One of the really pleasant things about being an eleven plus teacher is the ability to work with very bright children. Sharing the joy of solving obscure eleven plus questions is to be savoured. As more and more eleven plus publishers have jumped on the band wagon there are some rather bizarre verbal reasoning questions.
The excitement comes when a child reads a question aloud. Which teaching method was used to teach reading in the very early days?
One child may have benefited from a phonic approach.
A different child may have learnt to read using a whole word method.
Some children may have `picked up’ reading by `a little of this and a little bit of that’.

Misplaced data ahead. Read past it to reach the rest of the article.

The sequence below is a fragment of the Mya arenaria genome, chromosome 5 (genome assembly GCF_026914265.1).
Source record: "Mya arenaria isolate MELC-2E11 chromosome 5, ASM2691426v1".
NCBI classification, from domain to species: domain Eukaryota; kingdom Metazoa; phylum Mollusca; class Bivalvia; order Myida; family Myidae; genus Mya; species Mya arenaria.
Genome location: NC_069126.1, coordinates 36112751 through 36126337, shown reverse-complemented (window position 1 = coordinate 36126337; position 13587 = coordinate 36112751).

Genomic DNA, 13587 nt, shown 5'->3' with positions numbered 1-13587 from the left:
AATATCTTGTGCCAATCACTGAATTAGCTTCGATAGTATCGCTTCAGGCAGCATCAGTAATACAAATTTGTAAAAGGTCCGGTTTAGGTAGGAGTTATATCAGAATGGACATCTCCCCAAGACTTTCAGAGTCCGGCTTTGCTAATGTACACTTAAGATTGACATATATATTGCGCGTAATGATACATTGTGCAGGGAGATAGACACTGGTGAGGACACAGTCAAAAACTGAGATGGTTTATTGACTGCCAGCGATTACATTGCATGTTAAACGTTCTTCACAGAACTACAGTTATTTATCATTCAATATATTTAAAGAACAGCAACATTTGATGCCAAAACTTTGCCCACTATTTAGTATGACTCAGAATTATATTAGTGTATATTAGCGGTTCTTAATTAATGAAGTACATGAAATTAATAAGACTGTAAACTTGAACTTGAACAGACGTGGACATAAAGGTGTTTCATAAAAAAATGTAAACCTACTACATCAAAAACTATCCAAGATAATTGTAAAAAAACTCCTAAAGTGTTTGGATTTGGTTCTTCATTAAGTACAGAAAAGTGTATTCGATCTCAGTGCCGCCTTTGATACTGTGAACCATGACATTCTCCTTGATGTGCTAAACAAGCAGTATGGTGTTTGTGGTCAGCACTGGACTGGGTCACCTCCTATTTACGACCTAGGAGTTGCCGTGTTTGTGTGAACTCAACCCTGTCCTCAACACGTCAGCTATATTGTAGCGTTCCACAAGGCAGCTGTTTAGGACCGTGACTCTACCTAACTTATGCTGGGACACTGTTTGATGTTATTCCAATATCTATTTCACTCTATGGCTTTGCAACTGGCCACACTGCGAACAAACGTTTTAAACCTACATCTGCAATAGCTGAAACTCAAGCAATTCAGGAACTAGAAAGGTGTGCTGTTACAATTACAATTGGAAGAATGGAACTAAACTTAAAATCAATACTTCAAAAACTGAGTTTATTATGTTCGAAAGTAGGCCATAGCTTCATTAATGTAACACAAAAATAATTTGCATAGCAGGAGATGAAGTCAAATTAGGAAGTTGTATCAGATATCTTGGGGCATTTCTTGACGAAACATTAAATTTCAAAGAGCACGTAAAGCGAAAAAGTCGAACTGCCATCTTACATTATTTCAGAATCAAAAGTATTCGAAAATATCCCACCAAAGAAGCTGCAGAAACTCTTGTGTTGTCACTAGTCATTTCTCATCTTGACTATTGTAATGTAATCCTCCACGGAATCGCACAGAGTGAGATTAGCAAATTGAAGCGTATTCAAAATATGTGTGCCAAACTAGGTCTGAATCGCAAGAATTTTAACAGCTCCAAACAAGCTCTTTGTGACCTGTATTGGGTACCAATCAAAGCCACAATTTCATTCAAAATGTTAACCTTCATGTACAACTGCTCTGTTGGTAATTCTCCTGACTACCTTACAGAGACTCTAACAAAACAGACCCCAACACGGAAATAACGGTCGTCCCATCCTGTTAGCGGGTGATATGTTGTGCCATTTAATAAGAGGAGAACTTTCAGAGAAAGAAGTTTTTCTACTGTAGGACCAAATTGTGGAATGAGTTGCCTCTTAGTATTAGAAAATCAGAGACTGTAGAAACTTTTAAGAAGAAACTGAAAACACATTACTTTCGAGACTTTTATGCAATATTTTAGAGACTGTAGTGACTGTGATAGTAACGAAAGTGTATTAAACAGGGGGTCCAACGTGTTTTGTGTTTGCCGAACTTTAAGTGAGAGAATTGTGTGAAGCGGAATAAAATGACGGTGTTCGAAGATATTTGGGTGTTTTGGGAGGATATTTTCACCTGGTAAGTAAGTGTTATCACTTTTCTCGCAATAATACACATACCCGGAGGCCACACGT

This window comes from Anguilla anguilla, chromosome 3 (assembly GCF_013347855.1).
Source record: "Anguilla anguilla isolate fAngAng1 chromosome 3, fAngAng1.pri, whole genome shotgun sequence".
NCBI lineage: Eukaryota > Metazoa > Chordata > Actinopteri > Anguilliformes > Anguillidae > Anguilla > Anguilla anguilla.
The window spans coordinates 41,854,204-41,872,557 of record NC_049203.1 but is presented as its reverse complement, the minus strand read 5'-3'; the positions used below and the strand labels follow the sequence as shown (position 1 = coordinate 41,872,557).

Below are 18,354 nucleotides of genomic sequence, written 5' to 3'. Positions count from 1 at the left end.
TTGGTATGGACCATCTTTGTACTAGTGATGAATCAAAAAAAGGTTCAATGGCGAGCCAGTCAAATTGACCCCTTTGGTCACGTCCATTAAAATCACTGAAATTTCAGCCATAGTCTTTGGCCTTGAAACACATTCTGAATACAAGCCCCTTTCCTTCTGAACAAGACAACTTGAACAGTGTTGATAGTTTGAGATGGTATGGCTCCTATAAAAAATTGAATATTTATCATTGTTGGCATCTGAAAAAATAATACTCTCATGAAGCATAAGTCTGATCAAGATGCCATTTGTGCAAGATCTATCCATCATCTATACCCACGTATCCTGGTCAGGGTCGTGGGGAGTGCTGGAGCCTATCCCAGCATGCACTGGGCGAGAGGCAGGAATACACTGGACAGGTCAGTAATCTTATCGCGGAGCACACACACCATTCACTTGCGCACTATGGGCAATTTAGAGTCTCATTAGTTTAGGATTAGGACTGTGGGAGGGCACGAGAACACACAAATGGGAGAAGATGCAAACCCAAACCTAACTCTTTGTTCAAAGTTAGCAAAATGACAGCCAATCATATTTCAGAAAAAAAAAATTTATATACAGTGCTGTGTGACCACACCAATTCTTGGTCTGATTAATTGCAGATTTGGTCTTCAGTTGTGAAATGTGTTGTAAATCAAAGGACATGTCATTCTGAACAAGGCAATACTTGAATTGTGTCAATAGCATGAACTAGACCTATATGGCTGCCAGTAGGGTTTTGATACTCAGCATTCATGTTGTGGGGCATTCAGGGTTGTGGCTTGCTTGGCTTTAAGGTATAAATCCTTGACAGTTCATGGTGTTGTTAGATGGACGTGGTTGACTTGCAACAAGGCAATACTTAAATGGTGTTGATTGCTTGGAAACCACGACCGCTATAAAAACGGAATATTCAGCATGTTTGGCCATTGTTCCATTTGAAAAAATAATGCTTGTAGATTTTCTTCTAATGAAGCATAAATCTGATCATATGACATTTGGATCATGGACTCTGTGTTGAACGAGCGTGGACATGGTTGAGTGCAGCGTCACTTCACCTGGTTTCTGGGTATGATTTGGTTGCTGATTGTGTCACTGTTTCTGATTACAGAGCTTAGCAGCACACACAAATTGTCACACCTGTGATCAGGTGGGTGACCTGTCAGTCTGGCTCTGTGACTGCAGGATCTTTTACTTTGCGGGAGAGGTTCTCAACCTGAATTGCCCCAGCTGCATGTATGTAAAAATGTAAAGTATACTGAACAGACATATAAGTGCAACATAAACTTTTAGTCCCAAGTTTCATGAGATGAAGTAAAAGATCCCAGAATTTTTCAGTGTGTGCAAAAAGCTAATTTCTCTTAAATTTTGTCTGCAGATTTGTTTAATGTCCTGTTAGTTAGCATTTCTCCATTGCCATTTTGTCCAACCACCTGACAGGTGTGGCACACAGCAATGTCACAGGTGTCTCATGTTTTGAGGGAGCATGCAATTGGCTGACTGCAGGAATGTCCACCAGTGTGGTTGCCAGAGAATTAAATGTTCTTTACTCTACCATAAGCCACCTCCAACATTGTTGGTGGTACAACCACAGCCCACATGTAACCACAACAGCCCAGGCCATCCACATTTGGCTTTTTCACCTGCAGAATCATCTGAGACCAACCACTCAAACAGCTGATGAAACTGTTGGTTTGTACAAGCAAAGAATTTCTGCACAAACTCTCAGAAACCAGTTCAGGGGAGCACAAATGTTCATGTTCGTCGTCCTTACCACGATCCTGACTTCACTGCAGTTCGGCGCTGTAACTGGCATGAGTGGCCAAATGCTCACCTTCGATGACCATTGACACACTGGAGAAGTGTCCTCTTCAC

Years ago there were carefully presented tests designed to establish the best way for a child to learn. Will there ever be a battery of tests designed to suggest the best method a child should use to be able to cope with reading a verbal reasoning question?
Some questions, for example, seem to rely heavily on the ability to spell well. Have children who are good at spelling been well taught – or are they just good at spelling. Some children may learn good spelling techniques by working through eleven plus papers. Eleven plus verbal reasoning papers, however, are designed to help a child pass the eleven plus and therefore do not have the responsibility of developing good spelling techniques.
Of course we meet the question faced by many teachers and parents - is good spelling preceded by good reading? Can a child be good at reading if there is a problem with spelling? How much responsibility do publishers have to bear towards their target audience? Do some verbal reasoning questions rely too heavily on spelling?